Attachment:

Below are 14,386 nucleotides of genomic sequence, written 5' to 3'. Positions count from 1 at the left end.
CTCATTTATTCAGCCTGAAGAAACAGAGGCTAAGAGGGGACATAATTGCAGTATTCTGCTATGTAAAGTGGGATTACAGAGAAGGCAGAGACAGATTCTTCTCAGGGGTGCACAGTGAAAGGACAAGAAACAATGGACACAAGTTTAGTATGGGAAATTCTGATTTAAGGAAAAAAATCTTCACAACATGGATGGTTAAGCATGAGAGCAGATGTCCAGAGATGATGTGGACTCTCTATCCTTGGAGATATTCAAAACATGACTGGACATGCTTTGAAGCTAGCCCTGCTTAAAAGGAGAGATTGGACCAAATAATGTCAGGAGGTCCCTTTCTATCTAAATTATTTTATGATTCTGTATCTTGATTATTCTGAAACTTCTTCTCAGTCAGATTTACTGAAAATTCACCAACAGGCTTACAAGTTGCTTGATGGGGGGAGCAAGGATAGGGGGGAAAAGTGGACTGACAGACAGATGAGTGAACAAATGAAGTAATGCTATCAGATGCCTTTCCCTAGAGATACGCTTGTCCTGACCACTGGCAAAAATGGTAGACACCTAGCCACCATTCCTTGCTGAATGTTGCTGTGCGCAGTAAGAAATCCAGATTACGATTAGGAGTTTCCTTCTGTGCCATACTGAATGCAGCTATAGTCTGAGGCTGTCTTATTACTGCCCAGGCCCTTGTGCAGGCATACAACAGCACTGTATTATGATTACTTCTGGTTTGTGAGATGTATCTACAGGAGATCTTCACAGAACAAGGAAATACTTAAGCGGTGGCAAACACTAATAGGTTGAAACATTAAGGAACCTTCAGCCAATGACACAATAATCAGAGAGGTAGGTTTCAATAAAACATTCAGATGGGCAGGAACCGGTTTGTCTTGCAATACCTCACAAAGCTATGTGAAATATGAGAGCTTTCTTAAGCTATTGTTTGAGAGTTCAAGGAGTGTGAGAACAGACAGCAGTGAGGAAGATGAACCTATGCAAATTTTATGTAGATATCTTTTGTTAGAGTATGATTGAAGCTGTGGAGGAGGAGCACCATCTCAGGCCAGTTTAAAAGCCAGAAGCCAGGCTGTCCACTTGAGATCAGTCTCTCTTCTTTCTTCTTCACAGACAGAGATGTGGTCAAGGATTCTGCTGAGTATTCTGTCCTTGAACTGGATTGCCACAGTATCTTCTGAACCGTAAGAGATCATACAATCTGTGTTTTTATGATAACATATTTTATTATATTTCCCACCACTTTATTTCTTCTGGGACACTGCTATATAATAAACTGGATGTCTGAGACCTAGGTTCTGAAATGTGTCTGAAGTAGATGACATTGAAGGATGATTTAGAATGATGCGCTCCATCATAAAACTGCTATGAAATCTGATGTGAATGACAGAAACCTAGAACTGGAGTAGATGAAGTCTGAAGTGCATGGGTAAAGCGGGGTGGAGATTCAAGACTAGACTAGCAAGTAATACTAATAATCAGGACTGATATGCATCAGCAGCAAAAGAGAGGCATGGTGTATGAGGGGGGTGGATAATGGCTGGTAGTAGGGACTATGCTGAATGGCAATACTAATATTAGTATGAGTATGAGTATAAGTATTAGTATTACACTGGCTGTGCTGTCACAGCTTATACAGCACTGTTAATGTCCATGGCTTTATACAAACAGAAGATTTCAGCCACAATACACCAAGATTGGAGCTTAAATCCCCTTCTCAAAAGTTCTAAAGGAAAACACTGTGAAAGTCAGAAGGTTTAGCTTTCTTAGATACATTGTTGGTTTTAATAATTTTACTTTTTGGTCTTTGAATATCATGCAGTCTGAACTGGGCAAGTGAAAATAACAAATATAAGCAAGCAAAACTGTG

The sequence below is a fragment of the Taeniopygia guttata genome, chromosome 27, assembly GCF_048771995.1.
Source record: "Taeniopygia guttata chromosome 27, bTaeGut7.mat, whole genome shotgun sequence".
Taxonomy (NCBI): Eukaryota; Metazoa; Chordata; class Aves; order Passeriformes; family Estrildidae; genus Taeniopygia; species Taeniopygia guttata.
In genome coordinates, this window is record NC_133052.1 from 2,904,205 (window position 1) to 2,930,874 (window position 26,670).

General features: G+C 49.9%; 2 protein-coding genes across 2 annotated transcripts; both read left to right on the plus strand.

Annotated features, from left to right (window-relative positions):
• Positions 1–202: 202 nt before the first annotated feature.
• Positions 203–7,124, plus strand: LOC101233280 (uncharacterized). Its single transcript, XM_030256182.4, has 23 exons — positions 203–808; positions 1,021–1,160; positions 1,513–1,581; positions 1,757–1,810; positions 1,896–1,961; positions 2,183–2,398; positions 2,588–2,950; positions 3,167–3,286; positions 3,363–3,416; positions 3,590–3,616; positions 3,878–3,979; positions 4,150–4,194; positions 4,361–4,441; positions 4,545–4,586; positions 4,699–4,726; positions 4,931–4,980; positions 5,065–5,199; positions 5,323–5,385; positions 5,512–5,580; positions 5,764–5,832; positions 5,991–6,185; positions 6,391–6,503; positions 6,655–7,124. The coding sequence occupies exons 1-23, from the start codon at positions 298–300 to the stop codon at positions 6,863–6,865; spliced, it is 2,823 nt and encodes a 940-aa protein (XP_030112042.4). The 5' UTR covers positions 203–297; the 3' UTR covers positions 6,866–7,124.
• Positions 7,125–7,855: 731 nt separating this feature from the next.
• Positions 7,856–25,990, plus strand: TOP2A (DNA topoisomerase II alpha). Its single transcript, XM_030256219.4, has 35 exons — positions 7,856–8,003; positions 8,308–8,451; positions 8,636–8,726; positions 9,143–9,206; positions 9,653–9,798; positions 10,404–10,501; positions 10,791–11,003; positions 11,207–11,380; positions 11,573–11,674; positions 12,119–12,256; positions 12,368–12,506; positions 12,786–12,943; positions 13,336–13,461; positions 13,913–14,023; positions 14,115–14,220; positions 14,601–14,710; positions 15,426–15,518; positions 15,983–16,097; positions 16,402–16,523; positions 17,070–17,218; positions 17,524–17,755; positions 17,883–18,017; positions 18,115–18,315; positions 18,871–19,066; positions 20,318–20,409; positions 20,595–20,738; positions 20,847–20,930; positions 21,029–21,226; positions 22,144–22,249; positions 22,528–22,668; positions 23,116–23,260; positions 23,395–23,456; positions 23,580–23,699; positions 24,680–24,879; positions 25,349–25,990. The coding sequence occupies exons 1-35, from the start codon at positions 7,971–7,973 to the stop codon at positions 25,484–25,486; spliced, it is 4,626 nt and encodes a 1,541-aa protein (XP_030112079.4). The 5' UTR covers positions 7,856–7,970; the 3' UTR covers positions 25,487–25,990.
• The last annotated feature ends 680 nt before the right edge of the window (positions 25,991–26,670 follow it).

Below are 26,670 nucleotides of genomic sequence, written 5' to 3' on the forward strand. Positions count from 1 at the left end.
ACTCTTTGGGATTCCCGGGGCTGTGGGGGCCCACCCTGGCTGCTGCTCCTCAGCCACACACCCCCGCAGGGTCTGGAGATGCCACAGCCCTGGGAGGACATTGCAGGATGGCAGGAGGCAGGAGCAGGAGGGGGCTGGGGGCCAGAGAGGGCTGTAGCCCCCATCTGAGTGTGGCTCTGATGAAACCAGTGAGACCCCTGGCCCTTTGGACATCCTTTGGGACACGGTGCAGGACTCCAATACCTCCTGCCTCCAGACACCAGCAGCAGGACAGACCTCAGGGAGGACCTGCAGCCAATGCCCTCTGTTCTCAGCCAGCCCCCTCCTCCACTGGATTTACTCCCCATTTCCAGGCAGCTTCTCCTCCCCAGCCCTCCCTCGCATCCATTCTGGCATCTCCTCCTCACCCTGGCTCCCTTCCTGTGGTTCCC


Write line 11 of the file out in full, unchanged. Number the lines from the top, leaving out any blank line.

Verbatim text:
• Positions 7,125–7,855: 731 nt separating this feature from the next.